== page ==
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SAN FRANCISCO — Visa Inc. is under scrutiny by the Federal Trade Commission (FTC), the Federal Reserve and the retail community for its handling of the EMV migration.
In a Nov. 2 declaration, the Federal Reserve said no payment card network can directly or indirectly force retailers to deploy a technology or enforce a rule that inhibits merchant routing choice, and that any technical specifications that inhibit merchant routing choice do not comply with current regulation. This was followed this week by Visa's disclosure that the FTC is investigating the financial services company's rules related to routing.
In response to these developments, merchant associations representing thousands of U.S. merchants sent a letter to Visa CEO Charles W. Scharf and CEO-Designate Al Kelly stating that the Fed declaration came in response to "willful steps taken by Visa to circumvent merchants' legal right" to choose the network over which a debit transaction will be routed.
The letter was signed by leaders of the Retail Industry Leaders Association (RILA); Merchant Advisory Group; National Association of College Stores; NACS, the Association for Convenience & Fuel Retailing; National Grocers Association; National Retail Federation; Petroleum Marketers Association of America; and the Food Marketing Institute.
The associations asked VISA to immediately respond with steps to remedy this issue, according to a press release issued this week by RILA.
"The rollout of EMV technology has been woefully mismanaged by the card networks. … On behalf of millions of merchants and their customers across the United States, we urge you to present a clear and speedy process for resolving this issue that ensures merchants face no additional costs while they remove these non-compliant, confusing customer checkout screens," the letter stated.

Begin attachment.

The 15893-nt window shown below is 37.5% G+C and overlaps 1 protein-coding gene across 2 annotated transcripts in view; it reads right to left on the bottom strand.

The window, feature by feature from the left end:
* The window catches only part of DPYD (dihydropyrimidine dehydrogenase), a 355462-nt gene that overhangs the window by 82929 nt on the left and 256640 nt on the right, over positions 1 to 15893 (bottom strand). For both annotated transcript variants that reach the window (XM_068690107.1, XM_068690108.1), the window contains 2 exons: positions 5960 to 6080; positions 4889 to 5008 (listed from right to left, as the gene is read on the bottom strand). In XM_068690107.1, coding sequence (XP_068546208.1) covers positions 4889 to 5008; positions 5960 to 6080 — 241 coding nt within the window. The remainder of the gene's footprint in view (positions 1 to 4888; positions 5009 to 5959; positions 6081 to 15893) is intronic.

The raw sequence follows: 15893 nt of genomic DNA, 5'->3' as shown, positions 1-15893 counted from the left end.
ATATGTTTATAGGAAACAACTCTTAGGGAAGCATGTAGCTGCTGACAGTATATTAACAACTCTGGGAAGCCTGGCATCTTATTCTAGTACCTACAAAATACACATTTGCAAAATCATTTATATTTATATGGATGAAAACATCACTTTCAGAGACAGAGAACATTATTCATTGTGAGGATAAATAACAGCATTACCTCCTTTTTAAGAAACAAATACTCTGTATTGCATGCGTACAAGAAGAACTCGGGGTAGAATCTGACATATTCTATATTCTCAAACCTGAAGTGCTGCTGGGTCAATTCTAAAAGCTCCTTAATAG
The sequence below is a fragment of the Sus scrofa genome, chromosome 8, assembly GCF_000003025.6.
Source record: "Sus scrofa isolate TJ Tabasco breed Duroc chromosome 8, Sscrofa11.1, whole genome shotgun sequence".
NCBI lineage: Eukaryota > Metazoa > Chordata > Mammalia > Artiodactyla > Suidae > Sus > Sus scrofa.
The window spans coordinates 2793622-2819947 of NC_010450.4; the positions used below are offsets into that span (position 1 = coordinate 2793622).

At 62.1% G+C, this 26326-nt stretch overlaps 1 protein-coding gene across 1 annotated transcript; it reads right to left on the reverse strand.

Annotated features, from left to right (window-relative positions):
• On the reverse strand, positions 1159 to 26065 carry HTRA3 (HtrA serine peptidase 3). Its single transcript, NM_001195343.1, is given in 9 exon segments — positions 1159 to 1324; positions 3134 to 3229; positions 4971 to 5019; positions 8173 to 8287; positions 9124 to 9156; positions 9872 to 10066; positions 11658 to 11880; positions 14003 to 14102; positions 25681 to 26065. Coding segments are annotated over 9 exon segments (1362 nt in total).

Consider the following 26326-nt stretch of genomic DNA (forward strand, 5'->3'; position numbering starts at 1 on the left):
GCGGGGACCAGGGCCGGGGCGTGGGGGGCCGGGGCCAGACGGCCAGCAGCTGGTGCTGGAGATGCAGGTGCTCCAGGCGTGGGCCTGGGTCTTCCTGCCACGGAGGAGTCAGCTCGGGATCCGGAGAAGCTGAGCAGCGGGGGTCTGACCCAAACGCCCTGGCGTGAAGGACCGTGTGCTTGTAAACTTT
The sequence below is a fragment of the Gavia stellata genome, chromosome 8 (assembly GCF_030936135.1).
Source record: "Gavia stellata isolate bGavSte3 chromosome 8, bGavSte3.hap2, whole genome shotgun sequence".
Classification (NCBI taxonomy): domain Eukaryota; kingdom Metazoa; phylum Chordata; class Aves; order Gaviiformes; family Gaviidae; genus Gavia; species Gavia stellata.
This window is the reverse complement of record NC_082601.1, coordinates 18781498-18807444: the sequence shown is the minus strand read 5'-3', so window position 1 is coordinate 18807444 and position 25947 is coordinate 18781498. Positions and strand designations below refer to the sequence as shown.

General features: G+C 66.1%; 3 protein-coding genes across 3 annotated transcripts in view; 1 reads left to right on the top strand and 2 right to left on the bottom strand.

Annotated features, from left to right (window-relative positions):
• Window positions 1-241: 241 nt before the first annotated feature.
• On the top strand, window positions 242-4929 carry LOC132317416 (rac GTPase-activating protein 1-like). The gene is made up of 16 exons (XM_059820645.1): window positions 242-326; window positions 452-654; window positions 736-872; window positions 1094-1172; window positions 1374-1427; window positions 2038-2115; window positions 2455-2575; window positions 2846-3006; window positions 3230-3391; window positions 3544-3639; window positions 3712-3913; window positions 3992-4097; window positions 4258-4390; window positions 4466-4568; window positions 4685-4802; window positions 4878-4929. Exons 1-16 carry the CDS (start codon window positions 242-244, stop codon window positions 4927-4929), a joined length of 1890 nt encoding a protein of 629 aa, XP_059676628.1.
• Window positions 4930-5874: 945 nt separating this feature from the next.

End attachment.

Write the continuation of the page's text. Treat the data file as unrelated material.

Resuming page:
"The free-market principle of merchants choosing network services and providers is critical to ensuring competition in the debit market," the letter continued. "Visa used its overwhelming market share to impose their proprietary EMV chip technology that stifles competition."
The letter said the Federal Reserve's recent clarification "calls into question the continued legality of a host of Visa's rules and practices that compelled merchants to install and configure terminals that presented cardholders with a routing option that was limited to Visa and would eliminate merchant control of routing."
As CSNews Online previously reported, San Francisco-based Visa made major changes to its EMV merchant liability policies. Of greatest significance to convenience store retailers, effective July 22, Visa began blocking all U.S. counterfeit fraud chargebacks under $25. In addition, as of October, issuers are limited to charging back 10 fraudulent counterfeit transactions per account, and assume liability for all fraudulent transactions on the account thereafter. This reinforces the responsibility issuers already have to detect and act on counterfeit fraud quickly. These blocks will stay in effect until April 2018.
EMV is an acronym for Europay, MasterCard and Visa, the three companies that originally created the security standard. Under EMV liability shift deadlines, c-store retailers needed to upgrade their point-of-sale devices to accept chip-and-PIN cards as of Oct. 1, 2015. A similar liability shift took place on Oct. 1 of this year for ATM machines and will take place Oct. 1, 2017 for automated forecourt devices.